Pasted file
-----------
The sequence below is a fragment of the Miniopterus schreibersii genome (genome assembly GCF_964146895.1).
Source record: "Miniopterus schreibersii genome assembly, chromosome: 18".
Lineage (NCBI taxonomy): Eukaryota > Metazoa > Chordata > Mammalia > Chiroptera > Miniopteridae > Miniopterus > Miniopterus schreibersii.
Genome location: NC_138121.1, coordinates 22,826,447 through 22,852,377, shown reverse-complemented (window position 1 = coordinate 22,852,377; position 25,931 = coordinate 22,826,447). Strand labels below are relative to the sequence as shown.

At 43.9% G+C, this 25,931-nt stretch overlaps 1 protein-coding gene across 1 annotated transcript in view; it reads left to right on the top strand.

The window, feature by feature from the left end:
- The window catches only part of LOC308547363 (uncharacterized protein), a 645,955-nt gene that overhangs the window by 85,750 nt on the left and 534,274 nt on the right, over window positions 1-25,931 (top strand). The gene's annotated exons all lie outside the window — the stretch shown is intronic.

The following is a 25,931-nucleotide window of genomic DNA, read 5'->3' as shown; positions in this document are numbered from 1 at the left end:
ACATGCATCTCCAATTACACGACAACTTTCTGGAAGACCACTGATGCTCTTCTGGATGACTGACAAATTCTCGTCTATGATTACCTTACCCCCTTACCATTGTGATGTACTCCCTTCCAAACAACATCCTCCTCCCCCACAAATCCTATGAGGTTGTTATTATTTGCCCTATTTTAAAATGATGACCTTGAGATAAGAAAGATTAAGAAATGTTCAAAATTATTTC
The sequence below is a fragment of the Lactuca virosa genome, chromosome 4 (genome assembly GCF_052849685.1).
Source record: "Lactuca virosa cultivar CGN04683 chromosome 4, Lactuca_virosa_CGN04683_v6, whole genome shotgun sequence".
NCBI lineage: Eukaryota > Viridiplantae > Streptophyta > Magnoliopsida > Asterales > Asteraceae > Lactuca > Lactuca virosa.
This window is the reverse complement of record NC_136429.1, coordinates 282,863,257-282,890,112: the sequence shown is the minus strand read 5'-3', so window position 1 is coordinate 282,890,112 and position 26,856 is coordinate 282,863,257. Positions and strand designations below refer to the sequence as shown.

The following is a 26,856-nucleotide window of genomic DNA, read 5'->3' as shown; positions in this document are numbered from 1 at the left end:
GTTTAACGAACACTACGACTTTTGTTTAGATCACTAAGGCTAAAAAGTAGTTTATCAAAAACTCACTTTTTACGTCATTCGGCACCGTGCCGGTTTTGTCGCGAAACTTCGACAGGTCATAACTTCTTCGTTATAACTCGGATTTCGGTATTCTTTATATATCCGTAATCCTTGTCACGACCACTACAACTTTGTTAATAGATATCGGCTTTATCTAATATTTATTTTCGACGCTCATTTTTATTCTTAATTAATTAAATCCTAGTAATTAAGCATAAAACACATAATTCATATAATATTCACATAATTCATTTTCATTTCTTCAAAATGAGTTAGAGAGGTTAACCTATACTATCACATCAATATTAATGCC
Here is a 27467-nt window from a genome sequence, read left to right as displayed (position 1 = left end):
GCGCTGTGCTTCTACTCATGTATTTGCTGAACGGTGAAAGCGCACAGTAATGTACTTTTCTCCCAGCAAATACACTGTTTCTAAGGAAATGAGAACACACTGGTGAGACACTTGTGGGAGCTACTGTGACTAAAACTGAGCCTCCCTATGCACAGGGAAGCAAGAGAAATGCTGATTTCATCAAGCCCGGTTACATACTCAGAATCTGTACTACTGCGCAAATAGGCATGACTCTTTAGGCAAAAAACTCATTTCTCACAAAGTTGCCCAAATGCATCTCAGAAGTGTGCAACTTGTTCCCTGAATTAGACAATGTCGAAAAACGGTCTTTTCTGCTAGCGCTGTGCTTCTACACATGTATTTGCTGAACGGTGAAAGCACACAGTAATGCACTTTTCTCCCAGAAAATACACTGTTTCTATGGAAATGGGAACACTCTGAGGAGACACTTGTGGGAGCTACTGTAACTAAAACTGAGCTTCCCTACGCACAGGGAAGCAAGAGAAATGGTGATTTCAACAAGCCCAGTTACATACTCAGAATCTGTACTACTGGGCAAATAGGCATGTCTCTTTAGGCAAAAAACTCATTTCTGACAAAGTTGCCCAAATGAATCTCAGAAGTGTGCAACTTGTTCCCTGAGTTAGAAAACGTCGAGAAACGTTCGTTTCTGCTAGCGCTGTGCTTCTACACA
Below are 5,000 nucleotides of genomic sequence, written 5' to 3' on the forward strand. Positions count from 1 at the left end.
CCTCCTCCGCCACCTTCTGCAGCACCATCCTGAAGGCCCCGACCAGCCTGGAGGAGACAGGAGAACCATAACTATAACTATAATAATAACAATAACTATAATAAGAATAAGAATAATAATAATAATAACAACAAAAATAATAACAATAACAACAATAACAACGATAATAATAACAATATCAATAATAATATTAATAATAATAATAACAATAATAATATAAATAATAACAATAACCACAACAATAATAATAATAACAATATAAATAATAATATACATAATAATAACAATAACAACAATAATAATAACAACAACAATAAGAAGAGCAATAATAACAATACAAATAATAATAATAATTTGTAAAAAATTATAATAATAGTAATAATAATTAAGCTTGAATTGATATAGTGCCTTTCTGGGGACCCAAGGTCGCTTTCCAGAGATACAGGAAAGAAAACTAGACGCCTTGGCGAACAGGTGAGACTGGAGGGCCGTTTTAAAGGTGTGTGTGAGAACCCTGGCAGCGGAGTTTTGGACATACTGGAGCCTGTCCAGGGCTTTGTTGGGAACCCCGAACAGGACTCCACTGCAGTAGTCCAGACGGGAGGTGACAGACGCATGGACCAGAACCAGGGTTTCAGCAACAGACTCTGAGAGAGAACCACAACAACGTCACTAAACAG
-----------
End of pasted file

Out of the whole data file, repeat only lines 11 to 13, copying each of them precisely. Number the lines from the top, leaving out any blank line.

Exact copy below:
Source record: "Lactuca virosa cultivar CGN04683 chromosome 4, Lactuca_virosa_CGN04683_v6, whole genome shotgun sequence".
NCBI lineage: Eukaryota > Viridiplantae > Streptophyta > Magnoliopsida > Asterales > Asteraceae > Lactuca > Lactuca virosa.
This window is the reverse complement of record NC_136429.1, coordinates 282,863,257-282,890,112: the sequence shown is the minus strand read 5'-3', so window position 1 is coordinate 282,890,112 and position 26,856 is coordinate 282,863,257. Positions and strand designations below refer to the sequence as shown.